The knives displayed on the walls have a variety of finishes to their blades and handles of rosewood, sandalwood or walnut. While each of these knives is a work of art, top-of-the-range examples come with a price tag to match.

A little further along is Nishiyama Shikki, which has been dealing solely in traditional lacquerware for the table since 1916.

Bento lunch boxes come in black lacquer with flowers and leave picked out in gold, silver or red; others with fireworks, traditional images of pine needles or geometric designs. Bowls for miso soup are simpler but attractive in their own right, as are serving trays, mugs and chopsticks.

Across the road, Kappabashi Soushoku dominates a corner with its display of signs. Outsize red lanterns bear the characters for sushi, yakitori and okonomiyaki. Neon signs stand alongside more traditional chalkboards. There are door signs for "push" and "pull", restrooms, parking and exit.

Kappabashi Soushoku in Kappabashi.
PHOTO: South China Morning Post

Kappabashi earned a reputation for being the shopping place for kitchen supplies around 1910, although stores were in the district for several years before that.

The name is believed to have derived from either the raincoats - known in Japanese as kappa - that used to be hung on nearby bridges to dry, or from a local merchant called Kihachi Kappaya, who paid for a water management scheme in the neighbourhood.

Whatever the origin of the name, locals have adopted a type of mythical river sprite known as kappa as their mascot, and images of the mischievous, bald characters can be found throughout the neighbourhood. A gold statue of a kappa holding a staff stands in a small park at Kappabashi Crossing.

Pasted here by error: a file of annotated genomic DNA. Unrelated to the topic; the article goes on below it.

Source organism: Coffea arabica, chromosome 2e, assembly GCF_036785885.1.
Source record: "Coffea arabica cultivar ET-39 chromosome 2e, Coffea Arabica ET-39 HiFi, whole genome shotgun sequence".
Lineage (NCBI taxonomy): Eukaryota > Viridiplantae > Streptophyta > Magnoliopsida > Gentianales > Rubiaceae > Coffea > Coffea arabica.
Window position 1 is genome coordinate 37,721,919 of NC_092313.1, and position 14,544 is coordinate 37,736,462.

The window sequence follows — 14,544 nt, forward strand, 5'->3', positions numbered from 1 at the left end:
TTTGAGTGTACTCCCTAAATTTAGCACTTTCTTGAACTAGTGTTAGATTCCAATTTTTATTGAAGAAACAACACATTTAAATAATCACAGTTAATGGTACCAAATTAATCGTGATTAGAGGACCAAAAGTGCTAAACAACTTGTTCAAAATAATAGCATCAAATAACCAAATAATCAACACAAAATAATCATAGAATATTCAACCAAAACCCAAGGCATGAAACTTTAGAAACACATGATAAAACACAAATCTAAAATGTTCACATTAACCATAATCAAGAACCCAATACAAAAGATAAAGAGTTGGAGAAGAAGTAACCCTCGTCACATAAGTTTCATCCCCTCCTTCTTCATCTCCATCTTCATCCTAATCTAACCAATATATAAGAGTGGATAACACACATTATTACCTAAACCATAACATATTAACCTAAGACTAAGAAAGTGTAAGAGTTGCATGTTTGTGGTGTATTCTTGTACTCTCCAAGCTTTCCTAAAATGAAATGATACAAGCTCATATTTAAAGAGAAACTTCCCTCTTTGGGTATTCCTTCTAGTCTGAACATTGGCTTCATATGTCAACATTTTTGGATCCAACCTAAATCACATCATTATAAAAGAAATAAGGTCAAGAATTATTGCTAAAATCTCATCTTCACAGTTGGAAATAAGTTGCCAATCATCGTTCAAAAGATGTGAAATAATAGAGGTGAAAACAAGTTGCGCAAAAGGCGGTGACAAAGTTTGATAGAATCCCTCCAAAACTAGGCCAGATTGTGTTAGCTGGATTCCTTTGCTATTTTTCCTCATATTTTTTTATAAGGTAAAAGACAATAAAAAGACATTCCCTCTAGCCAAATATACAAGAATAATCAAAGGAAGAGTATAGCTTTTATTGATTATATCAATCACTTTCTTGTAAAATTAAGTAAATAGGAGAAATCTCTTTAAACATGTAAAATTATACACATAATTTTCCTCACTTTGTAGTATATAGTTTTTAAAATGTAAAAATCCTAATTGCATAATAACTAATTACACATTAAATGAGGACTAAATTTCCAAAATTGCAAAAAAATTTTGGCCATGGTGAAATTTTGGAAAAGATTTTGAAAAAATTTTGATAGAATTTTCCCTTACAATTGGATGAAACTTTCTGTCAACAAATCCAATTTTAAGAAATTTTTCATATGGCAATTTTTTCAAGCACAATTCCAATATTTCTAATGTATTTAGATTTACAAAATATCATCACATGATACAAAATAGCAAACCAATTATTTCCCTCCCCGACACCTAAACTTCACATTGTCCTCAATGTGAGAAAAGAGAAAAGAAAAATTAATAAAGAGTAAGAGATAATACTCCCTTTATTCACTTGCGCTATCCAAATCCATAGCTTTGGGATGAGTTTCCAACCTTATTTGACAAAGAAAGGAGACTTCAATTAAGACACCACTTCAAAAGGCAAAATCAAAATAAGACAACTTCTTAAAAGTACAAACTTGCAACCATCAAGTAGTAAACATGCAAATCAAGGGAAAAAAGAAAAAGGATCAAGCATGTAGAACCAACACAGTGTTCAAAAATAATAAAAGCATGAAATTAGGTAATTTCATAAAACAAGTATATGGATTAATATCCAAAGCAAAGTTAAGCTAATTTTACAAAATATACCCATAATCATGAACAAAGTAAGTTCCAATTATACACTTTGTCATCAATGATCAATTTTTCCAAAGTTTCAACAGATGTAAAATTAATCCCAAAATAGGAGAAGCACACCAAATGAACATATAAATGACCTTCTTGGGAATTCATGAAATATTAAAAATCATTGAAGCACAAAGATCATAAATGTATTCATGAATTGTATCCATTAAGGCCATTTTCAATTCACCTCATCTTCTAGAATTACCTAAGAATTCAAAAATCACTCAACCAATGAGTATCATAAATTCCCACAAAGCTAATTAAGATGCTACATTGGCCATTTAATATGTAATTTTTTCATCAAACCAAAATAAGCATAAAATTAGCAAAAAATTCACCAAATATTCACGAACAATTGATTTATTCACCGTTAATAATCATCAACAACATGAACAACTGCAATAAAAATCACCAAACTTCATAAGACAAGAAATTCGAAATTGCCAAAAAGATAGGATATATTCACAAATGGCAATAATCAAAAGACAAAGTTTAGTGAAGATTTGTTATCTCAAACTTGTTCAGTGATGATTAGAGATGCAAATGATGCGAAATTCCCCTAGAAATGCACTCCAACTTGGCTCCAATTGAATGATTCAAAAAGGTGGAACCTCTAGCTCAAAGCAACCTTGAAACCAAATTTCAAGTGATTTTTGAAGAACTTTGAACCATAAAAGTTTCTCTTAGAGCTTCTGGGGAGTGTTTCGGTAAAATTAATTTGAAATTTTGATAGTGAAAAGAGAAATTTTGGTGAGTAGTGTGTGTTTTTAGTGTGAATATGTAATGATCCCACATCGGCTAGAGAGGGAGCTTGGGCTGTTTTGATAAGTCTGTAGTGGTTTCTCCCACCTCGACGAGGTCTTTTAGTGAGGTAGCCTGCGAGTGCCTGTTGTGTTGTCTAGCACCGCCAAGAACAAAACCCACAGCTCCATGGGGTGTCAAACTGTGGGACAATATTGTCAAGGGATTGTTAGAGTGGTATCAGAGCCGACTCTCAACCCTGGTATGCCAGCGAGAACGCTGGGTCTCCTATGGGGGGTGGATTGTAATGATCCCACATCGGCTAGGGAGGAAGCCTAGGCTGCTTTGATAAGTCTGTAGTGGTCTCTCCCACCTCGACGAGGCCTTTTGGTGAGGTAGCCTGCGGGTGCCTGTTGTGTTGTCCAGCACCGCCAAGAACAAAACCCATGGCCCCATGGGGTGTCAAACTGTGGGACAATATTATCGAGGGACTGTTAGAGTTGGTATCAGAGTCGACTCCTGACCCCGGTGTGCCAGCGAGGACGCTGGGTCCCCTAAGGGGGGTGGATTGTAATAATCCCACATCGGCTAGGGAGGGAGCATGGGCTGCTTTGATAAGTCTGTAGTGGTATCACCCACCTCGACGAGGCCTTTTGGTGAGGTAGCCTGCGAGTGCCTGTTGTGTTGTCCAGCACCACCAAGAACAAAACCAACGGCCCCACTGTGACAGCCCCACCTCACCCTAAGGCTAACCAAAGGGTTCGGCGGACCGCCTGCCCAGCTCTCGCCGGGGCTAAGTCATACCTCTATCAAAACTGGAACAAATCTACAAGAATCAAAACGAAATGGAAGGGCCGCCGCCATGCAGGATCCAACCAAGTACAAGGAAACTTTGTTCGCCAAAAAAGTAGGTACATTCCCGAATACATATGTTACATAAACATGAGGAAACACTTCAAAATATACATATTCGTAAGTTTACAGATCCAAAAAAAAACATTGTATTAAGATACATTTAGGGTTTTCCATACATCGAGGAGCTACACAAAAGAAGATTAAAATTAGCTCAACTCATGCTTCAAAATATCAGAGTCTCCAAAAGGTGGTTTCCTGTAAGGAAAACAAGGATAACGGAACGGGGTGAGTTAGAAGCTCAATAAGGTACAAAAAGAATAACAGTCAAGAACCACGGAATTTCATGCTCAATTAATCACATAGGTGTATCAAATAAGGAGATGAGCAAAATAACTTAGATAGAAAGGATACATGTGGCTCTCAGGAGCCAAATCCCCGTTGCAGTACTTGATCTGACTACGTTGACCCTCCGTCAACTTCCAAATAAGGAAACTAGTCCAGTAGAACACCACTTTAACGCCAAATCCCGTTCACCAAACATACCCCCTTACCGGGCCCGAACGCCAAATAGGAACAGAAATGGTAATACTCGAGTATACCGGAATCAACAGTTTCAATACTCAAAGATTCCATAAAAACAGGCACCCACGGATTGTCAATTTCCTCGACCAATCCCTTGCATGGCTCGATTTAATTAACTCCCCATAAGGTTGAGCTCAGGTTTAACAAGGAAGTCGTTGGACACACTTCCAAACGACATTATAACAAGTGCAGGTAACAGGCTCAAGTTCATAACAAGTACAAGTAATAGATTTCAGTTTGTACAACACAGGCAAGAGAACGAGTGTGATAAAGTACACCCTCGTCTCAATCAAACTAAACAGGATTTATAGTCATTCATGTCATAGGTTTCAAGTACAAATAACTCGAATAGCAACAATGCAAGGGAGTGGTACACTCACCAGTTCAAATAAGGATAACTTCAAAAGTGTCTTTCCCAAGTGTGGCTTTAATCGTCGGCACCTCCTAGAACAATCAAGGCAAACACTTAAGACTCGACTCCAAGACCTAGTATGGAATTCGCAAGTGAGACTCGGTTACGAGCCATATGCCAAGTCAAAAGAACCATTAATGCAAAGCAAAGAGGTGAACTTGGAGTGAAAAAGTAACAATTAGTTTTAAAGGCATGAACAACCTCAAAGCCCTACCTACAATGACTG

Close by is a store that sells only brushes and brooms - of all sizes and for everything from sweeping the floor to tawashi pot scrubbers.

Union solely stocks items to fit out the perfect coffee shop, including a huge traditional grinder in the window. Alongside is a showroom filled with the latest cookers, freezers and dishwashers needed in a commercial-scale kitchen.

Another store deals solely in paper products, from napkins to party hats and throwaway plates, and another specialises in the noren split curtains that hang over the door of a restaurant or bar with its name on them.

Tokyo Biken is a blaze of colourful plastic food for restaurant displays.
PHOTO: South China Morning Post

Although many of the items available in Kappabashi would make wonderful souvenirs, a couple of shops tend to do the most business with tourists.

The windows of Tokyo Biken are a blaze of colourful - and convincingly realistic - plastic food. There are succulent steaks, fresh sushi, tall ice cream sundaes and fruit and vegetables of every description. These are all painstakingly produced replicas designed to be placed in restaurant windows to entice diners inside.

A slice of pizza looks good enough to eat, as does a pan of paella and a bowl of noodles. Realistic-looking froth tops a pint of beer frosted on the outside. While most visitors might not require a full four-course meal in moulded plastic, Tokyo Biken has branched out and produces hundreds of keyrings - each with a different food item attached, from a miniature slice of cake to a deep-fried prawn.

Feast your eyes.

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This article was first published in South China Morning Post.